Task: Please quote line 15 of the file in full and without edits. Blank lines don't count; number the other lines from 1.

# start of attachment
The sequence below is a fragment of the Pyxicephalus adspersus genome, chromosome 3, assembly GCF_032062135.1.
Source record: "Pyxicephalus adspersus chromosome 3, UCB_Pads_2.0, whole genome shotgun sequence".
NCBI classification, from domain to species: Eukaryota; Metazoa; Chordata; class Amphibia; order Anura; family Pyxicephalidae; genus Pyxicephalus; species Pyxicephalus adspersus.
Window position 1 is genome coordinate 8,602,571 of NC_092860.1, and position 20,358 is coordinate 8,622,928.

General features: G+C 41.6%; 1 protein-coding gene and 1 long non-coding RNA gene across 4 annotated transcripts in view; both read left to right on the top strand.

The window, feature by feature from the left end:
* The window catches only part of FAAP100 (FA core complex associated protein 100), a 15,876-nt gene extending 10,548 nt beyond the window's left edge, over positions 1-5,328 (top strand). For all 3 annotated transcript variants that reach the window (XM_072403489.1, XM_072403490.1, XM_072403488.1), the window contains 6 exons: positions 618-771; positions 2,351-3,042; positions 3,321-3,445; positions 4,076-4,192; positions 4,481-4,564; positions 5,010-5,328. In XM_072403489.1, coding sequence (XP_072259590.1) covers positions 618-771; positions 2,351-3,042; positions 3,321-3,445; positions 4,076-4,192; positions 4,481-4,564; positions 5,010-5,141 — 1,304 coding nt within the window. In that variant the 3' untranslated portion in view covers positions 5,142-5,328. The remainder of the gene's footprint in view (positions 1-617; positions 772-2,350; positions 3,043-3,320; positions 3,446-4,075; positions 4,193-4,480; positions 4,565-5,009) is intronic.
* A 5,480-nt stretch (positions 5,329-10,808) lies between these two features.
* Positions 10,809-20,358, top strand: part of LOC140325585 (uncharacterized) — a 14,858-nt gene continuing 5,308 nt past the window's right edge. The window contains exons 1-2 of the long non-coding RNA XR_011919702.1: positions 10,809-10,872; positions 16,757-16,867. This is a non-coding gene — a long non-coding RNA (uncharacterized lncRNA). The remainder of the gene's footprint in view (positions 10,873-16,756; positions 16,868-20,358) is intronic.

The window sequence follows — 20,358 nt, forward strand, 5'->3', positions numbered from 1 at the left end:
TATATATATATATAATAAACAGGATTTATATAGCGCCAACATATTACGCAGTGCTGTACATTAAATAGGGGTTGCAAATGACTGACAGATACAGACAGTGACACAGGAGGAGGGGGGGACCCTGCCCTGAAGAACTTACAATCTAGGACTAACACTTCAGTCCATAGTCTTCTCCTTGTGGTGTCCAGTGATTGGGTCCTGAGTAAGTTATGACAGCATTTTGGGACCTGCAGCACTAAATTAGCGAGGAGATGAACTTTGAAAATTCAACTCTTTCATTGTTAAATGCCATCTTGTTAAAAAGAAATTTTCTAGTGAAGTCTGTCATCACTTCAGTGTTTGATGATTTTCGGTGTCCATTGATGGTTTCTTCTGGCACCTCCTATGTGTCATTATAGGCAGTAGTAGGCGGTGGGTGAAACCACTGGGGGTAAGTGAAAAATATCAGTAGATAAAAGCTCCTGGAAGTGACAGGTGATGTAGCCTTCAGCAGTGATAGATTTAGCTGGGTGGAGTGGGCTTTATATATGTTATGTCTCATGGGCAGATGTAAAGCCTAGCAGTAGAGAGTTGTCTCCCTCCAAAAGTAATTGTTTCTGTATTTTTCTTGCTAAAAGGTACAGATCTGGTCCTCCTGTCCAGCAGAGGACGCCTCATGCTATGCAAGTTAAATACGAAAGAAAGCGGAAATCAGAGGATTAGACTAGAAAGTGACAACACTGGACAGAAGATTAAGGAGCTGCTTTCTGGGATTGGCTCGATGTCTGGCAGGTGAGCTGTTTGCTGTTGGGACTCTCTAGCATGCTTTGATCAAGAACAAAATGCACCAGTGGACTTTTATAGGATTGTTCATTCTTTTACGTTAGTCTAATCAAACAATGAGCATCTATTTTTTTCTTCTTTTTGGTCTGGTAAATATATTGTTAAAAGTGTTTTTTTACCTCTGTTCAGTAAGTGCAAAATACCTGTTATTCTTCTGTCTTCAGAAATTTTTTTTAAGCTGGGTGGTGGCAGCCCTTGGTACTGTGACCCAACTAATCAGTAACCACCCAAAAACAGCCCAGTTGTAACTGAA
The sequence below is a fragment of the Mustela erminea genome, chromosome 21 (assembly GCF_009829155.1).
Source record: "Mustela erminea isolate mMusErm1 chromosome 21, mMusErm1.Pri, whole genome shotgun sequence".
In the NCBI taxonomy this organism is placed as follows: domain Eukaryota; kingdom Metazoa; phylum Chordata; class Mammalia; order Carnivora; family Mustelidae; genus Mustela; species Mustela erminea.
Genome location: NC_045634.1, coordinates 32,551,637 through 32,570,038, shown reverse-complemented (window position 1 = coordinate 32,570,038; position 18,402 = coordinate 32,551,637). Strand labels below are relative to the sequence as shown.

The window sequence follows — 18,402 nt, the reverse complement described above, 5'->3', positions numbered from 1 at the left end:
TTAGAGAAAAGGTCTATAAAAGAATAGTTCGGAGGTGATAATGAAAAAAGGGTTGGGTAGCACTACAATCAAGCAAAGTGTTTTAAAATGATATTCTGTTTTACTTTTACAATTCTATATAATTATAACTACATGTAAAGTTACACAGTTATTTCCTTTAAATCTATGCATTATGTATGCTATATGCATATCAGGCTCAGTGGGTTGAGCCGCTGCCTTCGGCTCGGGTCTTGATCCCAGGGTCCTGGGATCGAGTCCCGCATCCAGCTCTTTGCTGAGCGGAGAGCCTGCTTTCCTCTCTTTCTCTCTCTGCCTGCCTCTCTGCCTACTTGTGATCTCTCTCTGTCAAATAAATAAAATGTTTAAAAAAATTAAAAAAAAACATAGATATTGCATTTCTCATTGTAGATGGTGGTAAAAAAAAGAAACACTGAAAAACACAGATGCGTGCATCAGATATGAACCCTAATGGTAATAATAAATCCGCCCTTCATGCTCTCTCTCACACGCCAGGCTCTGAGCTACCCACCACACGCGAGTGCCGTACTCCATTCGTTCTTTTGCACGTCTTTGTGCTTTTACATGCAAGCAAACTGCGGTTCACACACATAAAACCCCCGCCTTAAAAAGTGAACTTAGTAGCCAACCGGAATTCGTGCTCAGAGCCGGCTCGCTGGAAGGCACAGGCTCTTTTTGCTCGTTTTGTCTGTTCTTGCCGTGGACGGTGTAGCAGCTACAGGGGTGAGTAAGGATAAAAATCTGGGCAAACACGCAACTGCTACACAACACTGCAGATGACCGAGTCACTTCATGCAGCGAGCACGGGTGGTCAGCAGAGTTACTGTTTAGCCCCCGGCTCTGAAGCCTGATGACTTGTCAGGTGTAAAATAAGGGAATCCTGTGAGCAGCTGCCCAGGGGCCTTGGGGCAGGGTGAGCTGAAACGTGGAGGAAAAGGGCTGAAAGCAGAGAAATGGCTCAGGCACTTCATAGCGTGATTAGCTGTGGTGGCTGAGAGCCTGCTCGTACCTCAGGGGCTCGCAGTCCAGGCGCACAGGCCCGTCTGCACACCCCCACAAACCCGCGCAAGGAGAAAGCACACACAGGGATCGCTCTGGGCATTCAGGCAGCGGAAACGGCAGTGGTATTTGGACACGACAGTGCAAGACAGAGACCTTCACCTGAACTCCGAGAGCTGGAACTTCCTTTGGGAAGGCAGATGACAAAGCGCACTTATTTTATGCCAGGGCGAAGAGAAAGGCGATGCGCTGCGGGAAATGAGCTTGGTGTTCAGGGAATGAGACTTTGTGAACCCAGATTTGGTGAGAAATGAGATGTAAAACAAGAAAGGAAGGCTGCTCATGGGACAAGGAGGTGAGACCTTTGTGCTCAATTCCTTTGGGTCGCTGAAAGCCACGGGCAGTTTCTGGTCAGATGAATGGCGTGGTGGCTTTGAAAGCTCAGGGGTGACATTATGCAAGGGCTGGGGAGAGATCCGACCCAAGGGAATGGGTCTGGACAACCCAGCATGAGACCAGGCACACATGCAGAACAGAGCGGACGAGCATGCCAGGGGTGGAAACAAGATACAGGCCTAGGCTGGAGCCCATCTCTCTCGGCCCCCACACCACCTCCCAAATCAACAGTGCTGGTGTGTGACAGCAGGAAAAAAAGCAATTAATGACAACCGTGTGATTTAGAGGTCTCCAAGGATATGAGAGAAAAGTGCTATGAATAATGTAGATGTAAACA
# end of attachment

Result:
Genome location: NC_045634.1, coordinates 32,551,637 through 32,570,038, shown reverse-complemented (window position 1 = coordinate 32,570,038; position 18,402 = coordinate 32,551,637). Strand labels below are relative to the sequence as shown.